Western music history is a fascinating subject. There is much to learn and much to apply to where we are today.
I do not often do this, but I want to recommend that you buy a book and read it. It is called Temperament by Stuart Isacoff. The subtitle is “How music became a battleground for the great minds of western civilization.” You can buy it on Amazon for basically free if you pay for shipping. I think I paid $0.15 plus $4.00 shipping for a used copy. It is an easy and fast read of about 250 pages.
The subtitle probably tells you why I am intrigued by the content. And I assure you the content is intriguing. Isacoff discusses how temperament (the science of tuning an octave) was one battle in the war between faith and reason that occurred about 500 years ago. He takes a very non-technical approach to temperament itself and instead focuses on how culture, religion, science and the arts influenced the debate. The book is immensely controversial, and most of the negative reviews seem to be written by piano tuners who are annoyed because the content is non-technical. Trust me that you will be glad it is non-technical. Temperament is a tedious business.
There is a bit of crass content but nothing that a college level student cannot handle. Isacoff obviously enjoys pointing out not only the genius of various people involved in the debate (including Isaac Newton, Descartes, Plato, da Vinci and Galileo) but also their foolishness. He does so in a very funny way and I laughed out loud numerous times while reading it. Some will be annoyed by his treatment of the Reformers. He enjoyed pointing out some of their bizarre tendencies and greatly ignored their positive contributions.
I am going to be talking about this subject in detail over the next few weeks because I consider it to be enormously important. This book did not shape my musical philosophy (I read it for the first time only recently) but if you read it, you will definitely understand better why I say many of the things I do about music philosophy and theology.
The overview of the book is this: Until the end of the Middle Ages, faith ruled in the development of music, and after that time, reason took over. One huge battlefield involved the issue of tuning or temperament. Before the Renaissance, tunings were based on a faith-based philosophy that originated in ancient Greece. Essentially, Greek philosophers believed that there was a mystical order to the universe and certain laws based on numbers needed to be followed. For example, Pythagoras was especially influential. He taught that music should be based on mathematical relationships that he saw in nature. It was his teaching that led to relationships between pitches being expressed as ratios. For example, an octave is based on a 2:1 ratio, a perfect fifth is based on a 3:2 ratio, etc.
The problem was that Pythagoras’ ratios were impractical in tuning for various technical reasons and musicians struggled for many centuries trying to make them work. They had to make them work because the church (who had bought into Greek numerology) believed that tuning outside those ratios was an affront to God and nature. Men were tortured and burned at the stake for such “crimes.”
As faith gave way to reason at the end of the Middle Ages, the top scientists and philosophers of the day weighed in on the debate and began to push for temperament. Temperament refers to changing pitches slightly to make them work better across the board. Here is a short explanation for why this was necessary. Tuning to a true perfect fifth sounds great as long as you play in a particular key. However, when you play in another key, that perfect fifth becomes a huge problem because it ruins relationships between notes in the new key. That is why there are not really any perfect fifths on a piano any more. Tuners “temper” (or bend) the pitches of notes slightly so that you can play a piano in any key and it sounds good.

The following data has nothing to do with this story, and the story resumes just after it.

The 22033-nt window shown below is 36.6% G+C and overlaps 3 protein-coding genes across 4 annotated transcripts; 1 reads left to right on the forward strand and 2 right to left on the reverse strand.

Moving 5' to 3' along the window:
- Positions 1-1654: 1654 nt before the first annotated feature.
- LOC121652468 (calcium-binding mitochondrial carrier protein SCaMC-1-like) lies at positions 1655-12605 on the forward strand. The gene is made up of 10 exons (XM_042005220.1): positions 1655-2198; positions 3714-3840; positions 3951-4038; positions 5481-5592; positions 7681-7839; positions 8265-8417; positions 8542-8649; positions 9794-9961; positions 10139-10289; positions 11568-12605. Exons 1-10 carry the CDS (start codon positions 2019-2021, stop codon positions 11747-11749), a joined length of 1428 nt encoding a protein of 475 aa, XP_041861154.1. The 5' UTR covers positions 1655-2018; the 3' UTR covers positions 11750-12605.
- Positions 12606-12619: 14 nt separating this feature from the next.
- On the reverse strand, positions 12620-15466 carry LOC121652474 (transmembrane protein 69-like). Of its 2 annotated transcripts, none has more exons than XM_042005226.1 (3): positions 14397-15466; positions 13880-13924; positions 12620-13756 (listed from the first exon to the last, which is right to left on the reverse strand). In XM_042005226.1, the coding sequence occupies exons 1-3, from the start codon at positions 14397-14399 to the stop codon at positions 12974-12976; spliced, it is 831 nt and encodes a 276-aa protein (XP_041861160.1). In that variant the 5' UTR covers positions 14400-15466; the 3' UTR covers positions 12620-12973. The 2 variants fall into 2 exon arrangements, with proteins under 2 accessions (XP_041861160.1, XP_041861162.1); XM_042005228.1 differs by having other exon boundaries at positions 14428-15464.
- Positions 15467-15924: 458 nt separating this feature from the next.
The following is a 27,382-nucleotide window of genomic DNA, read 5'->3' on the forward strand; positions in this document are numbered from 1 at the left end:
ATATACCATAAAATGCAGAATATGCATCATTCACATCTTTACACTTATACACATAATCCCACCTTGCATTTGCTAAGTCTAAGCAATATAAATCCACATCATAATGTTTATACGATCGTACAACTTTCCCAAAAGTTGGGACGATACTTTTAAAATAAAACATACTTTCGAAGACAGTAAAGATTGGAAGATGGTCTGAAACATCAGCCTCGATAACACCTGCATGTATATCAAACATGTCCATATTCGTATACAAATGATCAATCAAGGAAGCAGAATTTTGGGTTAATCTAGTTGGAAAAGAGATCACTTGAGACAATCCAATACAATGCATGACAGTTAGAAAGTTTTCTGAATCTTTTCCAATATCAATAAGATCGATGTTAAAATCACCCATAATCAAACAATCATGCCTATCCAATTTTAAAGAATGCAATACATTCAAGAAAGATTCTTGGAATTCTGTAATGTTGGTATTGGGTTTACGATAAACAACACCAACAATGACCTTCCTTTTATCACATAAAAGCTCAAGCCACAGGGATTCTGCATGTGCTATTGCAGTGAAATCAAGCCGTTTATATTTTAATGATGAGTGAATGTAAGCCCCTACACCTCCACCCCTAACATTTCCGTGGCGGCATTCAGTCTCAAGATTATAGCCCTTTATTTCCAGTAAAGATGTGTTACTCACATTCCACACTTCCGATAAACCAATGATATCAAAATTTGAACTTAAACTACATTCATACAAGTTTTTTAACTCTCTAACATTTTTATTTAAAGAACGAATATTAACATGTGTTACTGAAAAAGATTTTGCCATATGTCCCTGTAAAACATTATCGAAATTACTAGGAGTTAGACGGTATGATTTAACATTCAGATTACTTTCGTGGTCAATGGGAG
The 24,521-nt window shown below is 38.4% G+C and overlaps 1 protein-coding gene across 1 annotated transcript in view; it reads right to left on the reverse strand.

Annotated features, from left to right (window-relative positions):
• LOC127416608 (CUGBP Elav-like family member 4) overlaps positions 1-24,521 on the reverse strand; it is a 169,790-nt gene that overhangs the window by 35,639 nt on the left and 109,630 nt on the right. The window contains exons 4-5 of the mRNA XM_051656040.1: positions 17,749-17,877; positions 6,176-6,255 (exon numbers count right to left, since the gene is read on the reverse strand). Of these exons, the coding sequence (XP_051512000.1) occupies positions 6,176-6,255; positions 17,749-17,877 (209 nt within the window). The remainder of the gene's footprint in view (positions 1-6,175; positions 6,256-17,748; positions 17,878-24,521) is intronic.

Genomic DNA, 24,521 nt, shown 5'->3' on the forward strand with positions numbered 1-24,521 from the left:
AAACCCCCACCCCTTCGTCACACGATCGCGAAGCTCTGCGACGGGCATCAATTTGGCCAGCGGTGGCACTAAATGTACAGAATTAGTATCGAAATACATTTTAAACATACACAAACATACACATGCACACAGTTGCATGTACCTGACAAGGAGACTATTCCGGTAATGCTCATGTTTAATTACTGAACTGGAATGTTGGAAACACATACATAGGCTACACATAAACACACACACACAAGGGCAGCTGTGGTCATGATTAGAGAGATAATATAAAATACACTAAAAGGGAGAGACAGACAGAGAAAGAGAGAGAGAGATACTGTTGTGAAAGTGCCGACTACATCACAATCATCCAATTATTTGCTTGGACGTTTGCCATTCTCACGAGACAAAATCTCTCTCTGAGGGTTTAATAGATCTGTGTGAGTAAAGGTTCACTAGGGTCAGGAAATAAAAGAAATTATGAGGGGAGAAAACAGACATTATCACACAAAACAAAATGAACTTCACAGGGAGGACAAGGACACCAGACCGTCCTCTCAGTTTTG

Men like Isaac Newton believed in God and they believed in faith. But they just didn’t necessarily have much faith in the teaching of the church about music and they did not really think God agreed with that teaching either. So they pushed for new tunings-tunings that broke the mystical formulas of Pythagoras. Eventually, they won and equal temperament was born. Today, 99% of all pianos are tuned (at least attempted to be tuned) in equal temperament, a pragmatic solution that is not perfect but clearly works.
You have to understand a little bit about temperament to understand the book but once you wade through that section, the real story is about the fight between faith and science/rationality. The principle actors in this drama were highly entertaining men which great minds, enormous egos, and an often inclination toward foolishness. If you have any interest at all in music and history, you will love this story.
Those of you that are young and trying to formulate your philosophy/theology of music especially should read it. You will not agree with everything and you need to understand the biases of the author, but there is much to learn from this book. I am a huge fan of learning both sides of a story and understanding not only the strengths but also the weaknesses of our historical heroes. It is also good to know who were not really heroes at all.
Much more to come over the next few weeks.
Note: You can read part 2 of this series here.